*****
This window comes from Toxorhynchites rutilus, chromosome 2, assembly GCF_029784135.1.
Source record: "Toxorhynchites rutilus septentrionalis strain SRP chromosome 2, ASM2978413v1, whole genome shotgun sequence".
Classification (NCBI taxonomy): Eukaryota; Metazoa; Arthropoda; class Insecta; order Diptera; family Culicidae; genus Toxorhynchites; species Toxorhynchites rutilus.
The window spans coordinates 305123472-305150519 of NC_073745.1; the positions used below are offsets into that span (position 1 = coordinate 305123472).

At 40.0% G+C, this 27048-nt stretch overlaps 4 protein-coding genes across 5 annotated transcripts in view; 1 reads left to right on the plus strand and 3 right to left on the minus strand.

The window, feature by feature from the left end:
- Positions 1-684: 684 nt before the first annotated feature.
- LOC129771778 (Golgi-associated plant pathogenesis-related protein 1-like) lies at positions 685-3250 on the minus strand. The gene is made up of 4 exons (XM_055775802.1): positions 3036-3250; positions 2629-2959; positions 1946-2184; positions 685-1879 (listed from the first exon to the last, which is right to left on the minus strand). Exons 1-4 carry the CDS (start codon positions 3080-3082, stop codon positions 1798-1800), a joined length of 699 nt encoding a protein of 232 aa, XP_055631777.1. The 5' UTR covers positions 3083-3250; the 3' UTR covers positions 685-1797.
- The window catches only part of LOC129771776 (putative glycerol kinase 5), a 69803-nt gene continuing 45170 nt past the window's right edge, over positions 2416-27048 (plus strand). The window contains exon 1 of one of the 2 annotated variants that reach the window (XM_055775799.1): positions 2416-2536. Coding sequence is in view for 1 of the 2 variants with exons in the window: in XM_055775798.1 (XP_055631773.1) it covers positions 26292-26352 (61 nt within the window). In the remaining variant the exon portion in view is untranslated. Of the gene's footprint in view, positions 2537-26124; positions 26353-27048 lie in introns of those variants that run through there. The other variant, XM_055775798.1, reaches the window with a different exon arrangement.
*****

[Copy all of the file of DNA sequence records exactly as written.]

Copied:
This window comes from Toxorhynchites rutilus, chromosome 2, assembly GCF_029784135.1.
Source record: "Toxorhynchites rutilus septentrionalis strain SRP chromosome 2, ASM2978413v1, whole genome shotgun sequence".
Classification (NCBI taxonomy): Eukaryota; Metazoa; Arthropoda; class Insecta; order Diptera; family Culicidae; genus Toxorhynchites; species Toxorhynchites rutilus.
The window spans coordinates 305123472-305150519 of NC_073745.1; the positions used below are offsets into that span (position 1 = coordinate 305123472).

At 40.0% G+C, this 27048-nt stretch overlaps 4 protein-coding genes across 5 annotated transcripts in view; 1 reads left to right on the plus strand and 3 right to left on the minus strand.

The window, feature by feature from the left end:
- Positions 1-684: 684 nt before the first annotated feature.
- LOC129771778 (Golgi-associated plant pathogenesis-related protein 1-like) lies at positions 685-3250 on the minus strand. The gene is made up of 4 exons (XM_055775802.1): positions 3036-3250; positions 2629-2959; positions 1946-2184; positions 685-1879 (listed from the first exon to the last, which is right to left on the minus strand). Exons 1-4 carry the CDS (start codon positions 3080-3082, stop codon positions 1798-1800), a joined length of 699 nt encoding a protein of 232 aa, XP_055631777.1. The 5' UTR covers positions 3083-3250; the 3' UTR covers positions 685-1797.
- The window catches only part of LOC129771776 (putative glycerol kinase 5), a 69803-nt gene continuing 45170 nt past the window's right edge, over positions 2416-27048 (plus strand). The window contains exon 1 of one of the 2 annotated variants that reach the window (XM_055775799.1): positions 2416-2536. Coding sequence is in view for 1 of the 2 variants with exons in the window: in XM_055775798.1 (XP_055631773.1) it covers positions 26292-26352 (61 nt within the window). In the remaining variant the exon portion in view is untranslated. Of the gene's footprint in view, positions 2537-26124; positions 26353-27048 lie in introns of those variants that run through there. The other variant, XM_055775798.1, reaches the window with a different exon arrangement.